How to combine reducing plastic waste and education outside the classroom? How to promote education for sustainable development and 21st century skills in a pedagogically smart way?
EU funded OTTER project has tried to answer these questions. OTTER project aims to spark young people’s interest in science and environmental sustainability with the help of Education Outside the Classroom (EOC) tools and methodologies. In OTTER project, seven project partners from seven EU countries have joined their forces to design new EOC experiences and exchange best practices and insights. Learning Scoop from Finland is one of the OTTER pilot partners and responsible for designing and piloting OTTER Labs along with other partners from Ireland, Spain, and Hungary.
One of the key objectives of OTTER project has been to develop the OTTER Lab: a pedagogical model to help combine education for sustainable development (especially reducing plastic waste), education outside classroom and STEAM subjects. OTTER Lab adopts a student-centered pedagogical model, that is based on socio-constructivist approach: students’ own activity, their prior knowledge, peer-collaboration and learning together. OTTER Lab is directly linked to curriculum, and it can be incorporated into STEAM or multidisciplinary science lessons or projects. It is developed especially for educating students about plastic waste and solutions to reduce it but can be applied to other environmental sustainability topics as well.
How to do it?
OTTER Lab was created to make education outside classroom easy to implement without compromising deep learning. OTTER Lab has five steps: 1. PREPARE, 2. ORIENTATE, 3. DISCOVER, 4. MAKE AN IMPACT and 5. REFLECT.
PREPARE step contains setting the objectives for OTTER Lab. The idea is to link OTTER Lab objectives to existing curriculum. Moreover, the goals can include objectives linked to sustainable practices, 21st century skills, as well as objectives linked promoting inclusion and diversity. In PREPERE step a teacher also chooses an EOC activity and a place for OTTER Lab.
In ORIENTATE step, the goal is to help students feel the importance of the chosen environmental topic or issue. This can be done e.g. by telling a story, watching a video or a documentary, inviting an expert to the classroom to share their experiences, interviewing people who are involved, reading an article etc. By orienting to the topic students will personally understand why this issue is relevant. In ORIENTATE step it is also necessary to inform the students about the upcoming EOC activity and the whole learning process: the theme and learning objectives, EOC activity, the location etc.
Furthermore, the ORIENTATE step includes mapping students’ prior knowledge about the topic and gathering relevant new information for the EOC activity. In addition, in the ORIENTATE step learning tasks for the EOC activity are set. Students should be aware what they are expected to do, find out, observe etc. during the EOC activity and what kind of information they will need in the up-coming phases of the OTTER lab.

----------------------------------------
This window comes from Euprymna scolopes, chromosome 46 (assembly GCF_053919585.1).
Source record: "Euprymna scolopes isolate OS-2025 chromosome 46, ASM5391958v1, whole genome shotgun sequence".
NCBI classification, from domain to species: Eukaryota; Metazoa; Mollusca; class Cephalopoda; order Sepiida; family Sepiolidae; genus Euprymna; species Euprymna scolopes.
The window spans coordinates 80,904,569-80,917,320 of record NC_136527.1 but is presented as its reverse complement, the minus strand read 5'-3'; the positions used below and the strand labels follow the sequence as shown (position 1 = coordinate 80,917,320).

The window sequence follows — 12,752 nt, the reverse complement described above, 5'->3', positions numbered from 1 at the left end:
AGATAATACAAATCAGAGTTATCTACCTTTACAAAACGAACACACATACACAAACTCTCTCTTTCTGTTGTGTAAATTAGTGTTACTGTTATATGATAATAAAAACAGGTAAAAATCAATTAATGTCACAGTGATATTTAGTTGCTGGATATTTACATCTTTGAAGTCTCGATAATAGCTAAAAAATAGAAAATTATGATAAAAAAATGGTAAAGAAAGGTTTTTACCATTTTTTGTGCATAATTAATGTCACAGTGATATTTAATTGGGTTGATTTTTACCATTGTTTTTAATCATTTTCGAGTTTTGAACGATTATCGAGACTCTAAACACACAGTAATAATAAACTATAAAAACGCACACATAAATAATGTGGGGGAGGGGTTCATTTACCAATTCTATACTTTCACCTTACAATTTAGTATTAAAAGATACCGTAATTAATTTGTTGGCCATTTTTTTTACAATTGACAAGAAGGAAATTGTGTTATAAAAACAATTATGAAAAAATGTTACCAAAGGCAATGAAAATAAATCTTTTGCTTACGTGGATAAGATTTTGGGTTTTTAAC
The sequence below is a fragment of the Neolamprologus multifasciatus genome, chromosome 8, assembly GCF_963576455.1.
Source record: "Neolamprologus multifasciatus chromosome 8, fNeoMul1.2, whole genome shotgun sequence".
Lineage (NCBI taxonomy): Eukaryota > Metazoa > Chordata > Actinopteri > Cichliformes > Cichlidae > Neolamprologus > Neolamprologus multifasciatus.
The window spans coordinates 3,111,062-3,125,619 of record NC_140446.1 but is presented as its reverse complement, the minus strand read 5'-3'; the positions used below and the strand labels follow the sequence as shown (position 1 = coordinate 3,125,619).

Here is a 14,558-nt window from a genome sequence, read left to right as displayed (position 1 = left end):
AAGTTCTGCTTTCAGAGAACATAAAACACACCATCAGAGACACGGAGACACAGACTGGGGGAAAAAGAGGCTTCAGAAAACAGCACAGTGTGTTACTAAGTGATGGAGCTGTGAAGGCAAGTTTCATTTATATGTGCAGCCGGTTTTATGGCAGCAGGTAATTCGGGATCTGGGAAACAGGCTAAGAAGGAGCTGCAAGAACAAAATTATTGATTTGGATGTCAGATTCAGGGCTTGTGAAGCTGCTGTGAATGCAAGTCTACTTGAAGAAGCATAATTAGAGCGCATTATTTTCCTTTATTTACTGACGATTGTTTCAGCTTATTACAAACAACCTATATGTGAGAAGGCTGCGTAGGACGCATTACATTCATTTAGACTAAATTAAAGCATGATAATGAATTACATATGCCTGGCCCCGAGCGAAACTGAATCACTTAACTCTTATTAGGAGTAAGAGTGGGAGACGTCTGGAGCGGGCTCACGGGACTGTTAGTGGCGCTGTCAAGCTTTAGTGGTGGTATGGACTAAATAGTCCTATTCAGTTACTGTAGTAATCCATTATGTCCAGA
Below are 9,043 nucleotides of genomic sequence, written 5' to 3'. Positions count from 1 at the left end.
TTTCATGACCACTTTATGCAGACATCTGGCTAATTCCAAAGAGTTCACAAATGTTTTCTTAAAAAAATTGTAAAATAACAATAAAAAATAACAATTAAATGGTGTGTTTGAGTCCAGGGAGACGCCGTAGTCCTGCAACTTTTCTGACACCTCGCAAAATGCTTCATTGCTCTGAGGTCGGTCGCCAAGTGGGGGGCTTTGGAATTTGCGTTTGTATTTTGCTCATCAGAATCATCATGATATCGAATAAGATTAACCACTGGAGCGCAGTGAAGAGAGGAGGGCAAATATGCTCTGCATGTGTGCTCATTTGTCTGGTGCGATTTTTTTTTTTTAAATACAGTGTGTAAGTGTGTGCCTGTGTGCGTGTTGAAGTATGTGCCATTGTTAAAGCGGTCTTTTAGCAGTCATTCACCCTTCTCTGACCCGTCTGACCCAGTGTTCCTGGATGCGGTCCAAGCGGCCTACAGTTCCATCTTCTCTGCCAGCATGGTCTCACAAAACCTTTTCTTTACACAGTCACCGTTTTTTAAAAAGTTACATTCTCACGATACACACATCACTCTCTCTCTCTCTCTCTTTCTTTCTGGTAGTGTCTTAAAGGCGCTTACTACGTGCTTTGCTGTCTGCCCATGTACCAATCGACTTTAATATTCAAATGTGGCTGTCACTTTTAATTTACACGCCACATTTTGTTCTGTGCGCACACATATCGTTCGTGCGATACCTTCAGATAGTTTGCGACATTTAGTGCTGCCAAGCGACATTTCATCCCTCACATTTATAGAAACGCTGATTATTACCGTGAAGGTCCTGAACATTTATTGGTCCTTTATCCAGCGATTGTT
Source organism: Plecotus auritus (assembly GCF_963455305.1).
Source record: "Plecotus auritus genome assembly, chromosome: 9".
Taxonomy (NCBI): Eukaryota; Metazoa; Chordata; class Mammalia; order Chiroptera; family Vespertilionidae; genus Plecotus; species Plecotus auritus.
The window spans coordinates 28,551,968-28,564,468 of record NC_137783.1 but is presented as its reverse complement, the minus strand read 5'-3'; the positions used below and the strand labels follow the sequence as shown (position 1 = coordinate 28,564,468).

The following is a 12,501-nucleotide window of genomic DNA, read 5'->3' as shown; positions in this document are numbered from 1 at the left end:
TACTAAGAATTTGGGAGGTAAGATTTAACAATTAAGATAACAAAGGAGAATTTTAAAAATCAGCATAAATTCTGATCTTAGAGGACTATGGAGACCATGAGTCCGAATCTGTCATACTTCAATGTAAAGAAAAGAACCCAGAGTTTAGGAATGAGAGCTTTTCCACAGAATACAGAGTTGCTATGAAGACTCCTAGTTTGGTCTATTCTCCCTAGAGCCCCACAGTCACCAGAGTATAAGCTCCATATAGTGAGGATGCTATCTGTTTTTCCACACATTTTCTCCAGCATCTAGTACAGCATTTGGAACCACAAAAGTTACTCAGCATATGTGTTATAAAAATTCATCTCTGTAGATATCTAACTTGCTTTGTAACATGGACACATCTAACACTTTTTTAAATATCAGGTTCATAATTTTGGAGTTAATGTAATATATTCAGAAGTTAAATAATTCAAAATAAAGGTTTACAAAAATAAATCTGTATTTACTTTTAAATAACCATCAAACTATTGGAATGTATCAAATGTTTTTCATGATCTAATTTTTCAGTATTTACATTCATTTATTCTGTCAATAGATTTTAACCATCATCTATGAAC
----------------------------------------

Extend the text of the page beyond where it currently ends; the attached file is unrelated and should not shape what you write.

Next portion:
Students from Atala school Tampere, Finland sorting out plastic waste they have found during OTTER Lab.
In DISCOVER step the core idea is to get students engaged in real-life activities in the actual EOC site. The EOC activity should provide students opportunities to get authentic, hands-on experiences as well as observe and gather data. Collecting data can be done by observation, taking notes, answering pre-determined questions, taking photos or videos, interviewing experts, using mobile app etc.
Students from Atala School Tampere, Finland gathering information in OTTER Lab DISCOVER step.
In MAKE AN IMPACT step, students analyze and share collected data, summarize what was learned and share their insights with each other. Moreover, they draw conclusions, what they could do to have an impact in these environmental issues. Students ideate and develop proposals together. They decide what kind of youth initiative they want to design, and they make a concrete plan how they will implement this initiative.
Examples of Youth Initiatives
Furthermore, in MAKE AN IMPACT step students carry out the youth initiative they have designed and
evaluate how it works. Here are some examples of possible youth initiatives:
- An art exhibition for the parents, teachers and other students
- Posters about importance of recycling
- A toy clinics; the pupils would fix things
- A newsletter about recycling of plastic waste
- A handbook or an action guide for households about reducing plastic
- A guide on how to organize recycling in own class or school
- An initiative to the municipal / county council
- A suggestion for changes to school policy to help reduce plastic waste
- A plan for energy saving
- The youth initiative can also be something else: a video to TikTok,
a blog post or other social media content, etc.
Deep learning requires reflection: what have we learned, how we have learned it, and where will we go next. Reflection is about students becoming aware of their own thinking processes and being able to make those transparent to others. It enables assessment of the “why” and “how” of the learning, and what needs to be done as a result. In REFLECT step of OTTER Lab, students reflect their own learning as individuals as well as a group.
During the spring 2023 this OTTER Lab model has been piloted and tested in four different countries: Finland, Hungary, Ireland, and Spain. Teachers have designed their own OTTER Labs based on the proposed guidelines and implemented them with their own students. The whole process is carefully documented and researched by two project partners: University of Limerick from Ireland and University of Groningen from the Netherlands. We are happy to share the results of this research later this year!